Glory Not Dishonor: Reading John 13-21

Glory Not Dishonor: Reading John 13-21

Glory Not Dishonor: Reading John 13-21

Glory Not Dishonor: Reading John 13-21


Moloney's literary-historical commentary offers a close reading of the final section of the Gospel of John, taking the reader on a journey through Jesus' final night and his ministry's climax in passion, death, and resurrection. Concluding his unique trilogy, Moloney shows how the reader is led on a journey of faith by the Gospel writer, culminating in the belief in Jesus the Christ and having life in his name, despite his absence.


The title of this final volume of my narrative commentary on the Fourth Gospel was inspired by a sermon of the eighthcentury abbot St. Theodore the Studite on the adoration of the cross: “Indeed an unheard of exchange! We are given life instead of death, incorruptibility instead of corruption, glory instead of dishonor.” the Johannine account of the death and resurrection of Jesus (John 18–20), with its lengthy introduction (chaps. 13–17), reads Jesus’ death as a departure by means of a “lifting up.” God is made known, and a community of believers is founded. Its members will love as he has loved—guided, strengthened, and taught by the Paraclete. As the cross draws together the threads of the story, the traditional climax to the story of Jesus, the resurrection (20:1–31), has a different function in the Johannine narrative strategy. My study of the Gospel will close with a brief reflection on the place of John 21.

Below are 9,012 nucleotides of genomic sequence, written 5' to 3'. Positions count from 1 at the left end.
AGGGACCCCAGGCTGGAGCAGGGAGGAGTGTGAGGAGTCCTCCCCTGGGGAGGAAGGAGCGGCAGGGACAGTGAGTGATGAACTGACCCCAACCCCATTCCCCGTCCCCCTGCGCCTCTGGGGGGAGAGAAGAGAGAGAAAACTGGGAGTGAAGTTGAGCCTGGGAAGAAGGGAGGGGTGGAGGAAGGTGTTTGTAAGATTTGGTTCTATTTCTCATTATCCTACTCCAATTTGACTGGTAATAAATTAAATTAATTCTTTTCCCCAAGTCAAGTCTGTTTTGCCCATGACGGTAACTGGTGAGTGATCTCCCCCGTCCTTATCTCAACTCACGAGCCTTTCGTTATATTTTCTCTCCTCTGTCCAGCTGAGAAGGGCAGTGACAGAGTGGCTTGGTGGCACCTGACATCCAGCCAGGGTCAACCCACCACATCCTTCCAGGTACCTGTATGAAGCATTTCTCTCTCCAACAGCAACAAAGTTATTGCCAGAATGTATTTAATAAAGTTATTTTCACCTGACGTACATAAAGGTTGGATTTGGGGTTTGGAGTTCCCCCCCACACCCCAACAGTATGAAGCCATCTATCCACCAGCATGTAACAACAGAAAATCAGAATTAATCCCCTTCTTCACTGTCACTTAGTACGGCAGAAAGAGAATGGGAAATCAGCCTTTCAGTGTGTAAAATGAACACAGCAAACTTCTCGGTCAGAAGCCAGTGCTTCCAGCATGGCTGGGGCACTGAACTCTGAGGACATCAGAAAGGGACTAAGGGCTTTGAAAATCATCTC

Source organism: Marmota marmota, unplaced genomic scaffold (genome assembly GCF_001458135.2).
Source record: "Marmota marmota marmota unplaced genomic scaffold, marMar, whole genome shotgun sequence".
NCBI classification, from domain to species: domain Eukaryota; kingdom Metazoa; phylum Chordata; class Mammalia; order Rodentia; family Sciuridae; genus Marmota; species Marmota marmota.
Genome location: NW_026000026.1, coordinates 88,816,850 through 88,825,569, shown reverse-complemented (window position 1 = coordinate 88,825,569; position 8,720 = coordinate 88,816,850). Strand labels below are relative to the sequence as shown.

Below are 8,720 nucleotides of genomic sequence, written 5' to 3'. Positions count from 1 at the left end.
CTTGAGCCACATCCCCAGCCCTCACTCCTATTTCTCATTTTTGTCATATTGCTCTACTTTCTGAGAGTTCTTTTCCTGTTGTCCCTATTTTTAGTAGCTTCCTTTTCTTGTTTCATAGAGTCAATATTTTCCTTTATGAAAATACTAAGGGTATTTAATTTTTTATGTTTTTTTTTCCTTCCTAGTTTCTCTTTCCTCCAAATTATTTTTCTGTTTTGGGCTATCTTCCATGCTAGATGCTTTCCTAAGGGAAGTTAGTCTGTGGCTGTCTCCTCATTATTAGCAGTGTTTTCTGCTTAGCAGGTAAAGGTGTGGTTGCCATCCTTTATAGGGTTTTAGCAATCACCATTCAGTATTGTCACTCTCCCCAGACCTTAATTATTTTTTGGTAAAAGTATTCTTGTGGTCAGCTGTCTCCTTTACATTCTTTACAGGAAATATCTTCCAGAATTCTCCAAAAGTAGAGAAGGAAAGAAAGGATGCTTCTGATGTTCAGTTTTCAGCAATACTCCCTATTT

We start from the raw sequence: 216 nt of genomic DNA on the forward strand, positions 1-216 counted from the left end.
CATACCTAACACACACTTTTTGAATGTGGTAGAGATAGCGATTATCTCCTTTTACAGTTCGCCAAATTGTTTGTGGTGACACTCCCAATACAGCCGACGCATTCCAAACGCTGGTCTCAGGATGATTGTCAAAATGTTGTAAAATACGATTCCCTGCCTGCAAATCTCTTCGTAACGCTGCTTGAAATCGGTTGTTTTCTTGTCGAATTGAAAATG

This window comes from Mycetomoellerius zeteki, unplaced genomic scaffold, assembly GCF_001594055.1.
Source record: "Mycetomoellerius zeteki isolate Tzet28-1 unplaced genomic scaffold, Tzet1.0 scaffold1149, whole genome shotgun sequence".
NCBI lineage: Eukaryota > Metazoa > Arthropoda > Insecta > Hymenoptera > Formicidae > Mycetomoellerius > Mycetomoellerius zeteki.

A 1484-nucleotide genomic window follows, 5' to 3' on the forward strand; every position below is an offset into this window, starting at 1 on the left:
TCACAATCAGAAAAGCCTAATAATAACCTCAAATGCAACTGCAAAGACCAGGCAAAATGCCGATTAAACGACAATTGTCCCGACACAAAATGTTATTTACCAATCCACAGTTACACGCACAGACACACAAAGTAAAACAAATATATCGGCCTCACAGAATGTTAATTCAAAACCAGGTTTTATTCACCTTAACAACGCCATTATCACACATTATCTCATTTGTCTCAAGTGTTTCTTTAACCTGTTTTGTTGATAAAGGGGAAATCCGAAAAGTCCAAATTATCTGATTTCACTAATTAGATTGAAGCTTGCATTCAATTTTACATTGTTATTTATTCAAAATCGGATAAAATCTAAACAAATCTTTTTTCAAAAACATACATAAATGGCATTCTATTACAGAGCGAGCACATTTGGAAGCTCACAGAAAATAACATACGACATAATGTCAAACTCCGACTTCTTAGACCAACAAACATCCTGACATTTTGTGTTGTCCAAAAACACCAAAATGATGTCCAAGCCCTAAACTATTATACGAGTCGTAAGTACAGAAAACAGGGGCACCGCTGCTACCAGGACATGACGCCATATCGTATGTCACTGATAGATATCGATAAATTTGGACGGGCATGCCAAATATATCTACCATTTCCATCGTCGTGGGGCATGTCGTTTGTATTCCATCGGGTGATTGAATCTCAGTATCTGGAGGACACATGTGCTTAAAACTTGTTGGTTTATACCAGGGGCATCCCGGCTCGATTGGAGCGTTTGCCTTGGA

Some recent scholarship has withdrawn approval for the approach I have adopted for my reading of the Fourth Gospel. a postmodern

For the Greek text, with a Latin translation, see St. Theodore the Studite, Oratio iiIn Adorationem Cruris (PG 99:696B). the earlier volumes are F.J. Moloney, Belief in the Word: Reading John 1–4 (Minneapolis: Fortress Press, 1993); idem, Signs and Shadows: Reading John 5–12 (Minneapolis: Fortress Press, 1996).

See especially S. D. Moore, Poststructuralism and the New Testament: Derrida and Foucault at the Foot of the Cross (Minneapolis: Fortress Press, 1994), 65–81; the Bible and Culture Collective, The Postmodern Bible (New Haven: Yale University Press, 1995), 20-

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